of 1972, i worked format the headquarters and washington, d.c., someone lower down sent me into the watergate in 1972. i got to go visit the watergate for the democratic national committee because they wanted somebody who had a claim other than a member of the rnc, i claim to be a reporter from the news to get the delegate list which they would not give to the rnc. so i wandered around inside the watergate. he was chairman of the party in 1972 and interestingly enough, chairman of the party and jerry probably remembers this, the party at that point, bob dole, headed the nixon reelection -- hated the nixon reelection campaign. the rnc, they could not stand the nixon people at all. they were the enemy.
they were worse than the democrats. >> we're going to adjourn to the second floor where we have the wonderful dole institute exhibit of the 1976 convention and a reception. >> if ford would have won, could he have run again in 1980? and, did ronald reagan really work hard for him after the convention through the election? >> from what i understood, yes. reagan did work for ford to try to get him elected. he did. he absolutely did. that is a good question on the constitutional >> i don't know. [indiscernible]
>> you have to remember ronald reagan was 65-years-old at the 1976 convention. the assumption by other politicians and the media was that he was too old to ever run again. >> thank you for doing this. i wanted to ask you what -- if the end of the vietnam war had any role in the convention rhetoric or did it come up? >> i think pardoning -- well that was the watergate with nixon -- yeah, i think it did. i think the republican party in and we talked about it a little bit, was struggling. and it was watergate, vietnam. ford was taking the middle road and promoting detente and some of that.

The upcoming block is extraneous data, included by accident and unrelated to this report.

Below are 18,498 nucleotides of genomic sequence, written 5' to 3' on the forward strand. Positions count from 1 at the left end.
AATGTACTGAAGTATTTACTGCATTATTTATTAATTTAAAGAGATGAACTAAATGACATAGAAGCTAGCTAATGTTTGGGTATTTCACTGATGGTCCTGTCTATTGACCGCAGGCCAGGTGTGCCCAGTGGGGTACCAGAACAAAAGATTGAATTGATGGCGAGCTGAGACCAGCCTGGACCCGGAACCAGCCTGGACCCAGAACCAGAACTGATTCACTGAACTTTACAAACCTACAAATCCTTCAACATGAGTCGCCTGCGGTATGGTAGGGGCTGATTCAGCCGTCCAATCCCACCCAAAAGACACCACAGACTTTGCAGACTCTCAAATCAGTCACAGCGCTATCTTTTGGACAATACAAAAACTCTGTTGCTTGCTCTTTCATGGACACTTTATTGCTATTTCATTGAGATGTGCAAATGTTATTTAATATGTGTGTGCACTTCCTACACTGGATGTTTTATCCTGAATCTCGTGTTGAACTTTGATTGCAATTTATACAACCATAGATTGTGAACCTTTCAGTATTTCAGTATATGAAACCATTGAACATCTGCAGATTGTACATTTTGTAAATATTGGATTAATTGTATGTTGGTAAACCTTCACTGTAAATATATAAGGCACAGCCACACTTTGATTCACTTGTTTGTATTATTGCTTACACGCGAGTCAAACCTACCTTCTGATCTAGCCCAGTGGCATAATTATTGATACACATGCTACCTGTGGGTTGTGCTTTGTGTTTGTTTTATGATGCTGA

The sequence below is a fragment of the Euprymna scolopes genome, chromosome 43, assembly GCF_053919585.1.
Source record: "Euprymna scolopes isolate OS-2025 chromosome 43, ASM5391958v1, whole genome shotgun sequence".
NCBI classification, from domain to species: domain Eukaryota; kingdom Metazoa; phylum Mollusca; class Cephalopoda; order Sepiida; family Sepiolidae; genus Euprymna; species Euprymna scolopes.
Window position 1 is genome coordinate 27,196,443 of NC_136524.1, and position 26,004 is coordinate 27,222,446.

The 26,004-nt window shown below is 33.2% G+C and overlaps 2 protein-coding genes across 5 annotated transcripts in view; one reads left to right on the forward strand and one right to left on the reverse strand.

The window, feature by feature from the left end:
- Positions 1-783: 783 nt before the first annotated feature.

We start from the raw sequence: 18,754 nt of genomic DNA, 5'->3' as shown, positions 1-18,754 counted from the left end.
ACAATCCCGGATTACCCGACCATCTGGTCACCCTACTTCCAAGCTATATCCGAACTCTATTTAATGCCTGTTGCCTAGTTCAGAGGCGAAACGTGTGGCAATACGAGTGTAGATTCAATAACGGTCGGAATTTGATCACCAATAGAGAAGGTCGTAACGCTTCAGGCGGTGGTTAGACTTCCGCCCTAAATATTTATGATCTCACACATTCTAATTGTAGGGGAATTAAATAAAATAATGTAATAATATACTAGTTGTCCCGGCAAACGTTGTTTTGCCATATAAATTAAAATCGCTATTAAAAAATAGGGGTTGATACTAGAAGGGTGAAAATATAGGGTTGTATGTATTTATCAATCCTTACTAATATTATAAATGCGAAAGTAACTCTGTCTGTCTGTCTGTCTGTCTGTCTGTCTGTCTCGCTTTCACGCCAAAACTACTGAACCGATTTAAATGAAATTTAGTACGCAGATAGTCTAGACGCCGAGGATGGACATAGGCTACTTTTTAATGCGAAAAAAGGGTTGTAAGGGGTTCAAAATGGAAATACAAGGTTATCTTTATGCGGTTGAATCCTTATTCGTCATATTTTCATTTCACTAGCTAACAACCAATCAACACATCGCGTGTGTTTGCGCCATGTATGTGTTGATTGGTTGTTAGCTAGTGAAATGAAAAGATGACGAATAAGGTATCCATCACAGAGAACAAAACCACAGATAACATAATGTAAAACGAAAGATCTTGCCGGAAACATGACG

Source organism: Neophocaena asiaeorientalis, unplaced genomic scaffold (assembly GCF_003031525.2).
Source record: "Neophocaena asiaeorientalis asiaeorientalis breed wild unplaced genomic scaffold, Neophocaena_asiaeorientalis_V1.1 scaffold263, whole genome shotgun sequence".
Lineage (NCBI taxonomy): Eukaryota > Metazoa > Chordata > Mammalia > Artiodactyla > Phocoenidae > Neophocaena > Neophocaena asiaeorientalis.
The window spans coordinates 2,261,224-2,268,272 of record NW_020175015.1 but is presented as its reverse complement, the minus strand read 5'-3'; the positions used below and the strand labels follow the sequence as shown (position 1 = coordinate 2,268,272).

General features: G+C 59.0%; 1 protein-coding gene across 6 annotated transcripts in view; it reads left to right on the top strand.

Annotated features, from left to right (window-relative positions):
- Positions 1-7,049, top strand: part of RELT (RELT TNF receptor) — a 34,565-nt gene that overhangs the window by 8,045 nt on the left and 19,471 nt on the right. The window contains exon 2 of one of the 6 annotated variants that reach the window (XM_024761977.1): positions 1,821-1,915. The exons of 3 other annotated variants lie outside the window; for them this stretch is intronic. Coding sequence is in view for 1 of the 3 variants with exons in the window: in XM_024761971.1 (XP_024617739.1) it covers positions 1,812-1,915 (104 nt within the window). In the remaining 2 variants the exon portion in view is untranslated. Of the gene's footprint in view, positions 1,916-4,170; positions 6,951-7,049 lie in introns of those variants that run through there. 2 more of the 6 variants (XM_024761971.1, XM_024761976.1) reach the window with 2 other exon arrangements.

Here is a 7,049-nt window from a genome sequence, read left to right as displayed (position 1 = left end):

reagan was coming out and saying we need to be militarily strong. we need to be the strongest country in the world and sort of that kind of thing so that, i believe it did. >> i would say it absolutely did because i think the republican party was in a recovery mode and the recovery had a lot to do with watergate and the fact we left with our tail between our legs almost exactly a year after the defection from vietnam. i do not think president nothing was primed for that, but i think there is by man's identity can party. a little bit of kissinger and a lot democratic congress. still, i think the whole fight over the -- the non-fight over the morality and foreign policy platform was ultimately -- had a lot to do with vietnam. a lot.
reagan's rhetoric was in a lot of ways similar to the comments today about we are falling behind, we're losing, we're not respected, we're been pushed around. a general sense of we're getting pushed around on the international stage. it is kind of interesting that donald trump is using a lot of that same line of attack. >> i have never been able to brag about my memory, but it seems to me this is the first time as a potential nominee or a nominee that we actually had a loose cannon as a serious candidate. >> you are talking about hillary
clinton? [laughter] [applause] >> only meant it as a joke. but as you just said, reagan was considered a loose cannon by lot of people. you probably heard those arguments. we heard that in kansas city. >> he was clearly a let's have a 600 chip navy. that was the watchword. nobody was going to take the united states. to reagan's credit, which i've got us out of the cold war. this is hard. i think that's a good that. it might not work again, but it worked then. >> i briefly chaired governor reagan's campaign in kansas city 1979 before i went for the legislature myself so i can remember some of the attitudes about how this a cannon was. some of few in the audience might've met my mother who was a